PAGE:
This is not to say that the human beings acting as judges have no incentive to reach actually legitimate results. But for the Court as an institution, the only incentive is to get the result that will be perceived as legitimate, either immediately or at some point in the not-too-distant future. (Because of its conservative nature and insulation from politics, the Court is permitted a much longer time horizon in this regard. Thus, it may be to the Court’s advantage to hand down a ruling that may be unpopular in the short term, but that will make the Court appear prescient and worthy of trust in the long term.)
In short, the Court’s institutional incentives include perceived short-term legitimacy and perceived long-term legitimacy. The only other possible motivation (excluding bad faith) is judges’ personal incentive to achieve actual legitimacy, whether in the individual decision, or in the justice system more broadly, or in society even more broadly. Mileage may vary as to whether and to what extent these translate into perceived legitimacy.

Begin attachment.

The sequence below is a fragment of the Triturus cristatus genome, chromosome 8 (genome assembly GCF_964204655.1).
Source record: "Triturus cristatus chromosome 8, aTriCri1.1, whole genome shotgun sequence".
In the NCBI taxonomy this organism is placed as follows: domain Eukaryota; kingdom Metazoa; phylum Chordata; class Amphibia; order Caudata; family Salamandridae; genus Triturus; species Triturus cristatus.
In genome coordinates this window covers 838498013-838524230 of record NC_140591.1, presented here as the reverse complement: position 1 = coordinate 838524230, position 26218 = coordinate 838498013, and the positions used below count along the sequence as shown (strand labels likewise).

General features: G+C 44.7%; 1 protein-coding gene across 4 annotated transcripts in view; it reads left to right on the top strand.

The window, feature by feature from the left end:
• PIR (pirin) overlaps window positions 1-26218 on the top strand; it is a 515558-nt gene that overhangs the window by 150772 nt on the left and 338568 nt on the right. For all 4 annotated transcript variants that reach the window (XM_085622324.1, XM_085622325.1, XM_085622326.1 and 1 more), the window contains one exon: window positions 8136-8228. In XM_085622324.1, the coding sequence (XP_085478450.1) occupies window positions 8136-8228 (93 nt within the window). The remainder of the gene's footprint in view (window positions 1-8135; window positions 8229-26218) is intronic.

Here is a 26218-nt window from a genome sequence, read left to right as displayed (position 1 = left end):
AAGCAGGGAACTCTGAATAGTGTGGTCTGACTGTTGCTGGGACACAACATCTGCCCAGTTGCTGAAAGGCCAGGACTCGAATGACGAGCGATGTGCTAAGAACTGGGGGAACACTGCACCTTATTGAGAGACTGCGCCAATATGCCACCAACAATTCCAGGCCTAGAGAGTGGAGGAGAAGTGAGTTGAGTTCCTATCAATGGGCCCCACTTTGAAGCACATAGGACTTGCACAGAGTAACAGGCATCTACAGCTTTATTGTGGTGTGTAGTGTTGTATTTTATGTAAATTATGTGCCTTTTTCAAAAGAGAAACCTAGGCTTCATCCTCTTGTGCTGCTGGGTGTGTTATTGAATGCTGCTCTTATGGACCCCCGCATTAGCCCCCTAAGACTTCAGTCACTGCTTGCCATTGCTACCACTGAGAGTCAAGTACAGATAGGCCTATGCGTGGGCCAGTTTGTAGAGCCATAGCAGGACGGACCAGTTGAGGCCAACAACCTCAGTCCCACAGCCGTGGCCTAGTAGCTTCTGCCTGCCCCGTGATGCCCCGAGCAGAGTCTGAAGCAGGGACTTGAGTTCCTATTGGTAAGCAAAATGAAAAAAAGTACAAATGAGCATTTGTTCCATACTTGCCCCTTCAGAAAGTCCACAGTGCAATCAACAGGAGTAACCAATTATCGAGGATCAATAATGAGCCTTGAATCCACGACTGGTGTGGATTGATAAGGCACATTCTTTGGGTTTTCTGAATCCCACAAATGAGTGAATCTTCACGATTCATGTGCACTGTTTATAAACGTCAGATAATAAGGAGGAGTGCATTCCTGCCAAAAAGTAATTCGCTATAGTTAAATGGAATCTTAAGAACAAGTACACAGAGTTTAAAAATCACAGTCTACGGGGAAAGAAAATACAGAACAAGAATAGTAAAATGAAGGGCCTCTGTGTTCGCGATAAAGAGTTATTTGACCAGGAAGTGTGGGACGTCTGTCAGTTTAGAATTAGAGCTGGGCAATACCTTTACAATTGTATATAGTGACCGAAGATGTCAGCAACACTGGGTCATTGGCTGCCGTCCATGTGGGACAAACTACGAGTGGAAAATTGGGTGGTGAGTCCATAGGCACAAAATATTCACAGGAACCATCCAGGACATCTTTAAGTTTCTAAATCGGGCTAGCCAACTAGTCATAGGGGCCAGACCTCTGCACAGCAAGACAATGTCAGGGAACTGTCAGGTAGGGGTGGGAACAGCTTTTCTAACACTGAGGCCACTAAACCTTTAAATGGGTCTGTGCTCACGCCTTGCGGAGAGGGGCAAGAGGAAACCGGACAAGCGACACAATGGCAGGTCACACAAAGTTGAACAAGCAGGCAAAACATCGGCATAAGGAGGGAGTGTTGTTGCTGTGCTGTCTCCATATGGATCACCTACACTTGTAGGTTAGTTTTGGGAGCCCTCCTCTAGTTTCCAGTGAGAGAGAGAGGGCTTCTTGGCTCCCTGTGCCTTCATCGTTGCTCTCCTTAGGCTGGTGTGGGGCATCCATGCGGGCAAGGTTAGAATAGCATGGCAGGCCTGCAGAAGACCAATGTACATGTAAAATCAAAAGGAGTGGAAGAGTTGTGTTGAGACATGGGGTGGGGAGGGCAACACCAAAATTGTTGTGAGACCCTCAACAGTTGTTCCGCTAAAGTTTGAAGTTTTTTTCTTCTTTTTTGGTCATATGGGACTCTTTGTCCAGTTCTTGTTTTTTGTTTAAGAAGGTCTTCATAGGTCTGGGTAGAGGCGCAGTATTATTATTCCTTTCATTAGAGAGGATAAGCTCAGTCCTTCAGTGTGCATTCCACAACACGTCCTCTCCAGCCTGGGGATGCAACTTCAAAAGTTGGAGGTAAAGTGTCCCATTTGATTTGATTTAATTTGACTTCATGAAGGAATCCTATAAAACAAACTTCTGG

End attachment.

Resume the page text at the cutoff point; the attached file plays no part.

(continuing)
This may seem a cynical, nihilistic way of looking at the Court, but really it’s not. By concerning itself with the perception of legitimacy, the Court must look to the views and deeply held beliefs of society. These beliefs thus may form the basis for the Court’s decisions. That is not to say the Court ought to pander to those beliefs merely to boost its legitimacy index. But to the extent those beliefs are not internally self-contradictory (e.g., slavery versus the deeply held belief in individual liberty), it is appropriate for the Court to consider them.
To maximize its perceived legitimacy, the Court must do more than reach a certain result. Because of the nature of judicial power, the process and analysis that goes into reaching the result also count for a lot. Thus, a professional, intellectual, and experienced Court may be able to achieve greater perceived legitimacy than one that is less so. However, because the Court is primarily concerned with perceived legitimacy, intellectual rigor will take the Court only so far. One can imagine brilliant judicial decisions written in what, to lay persons, might amount to a different language. Decisions whose philosophical brilliance render them indecipherable to the public will count for little.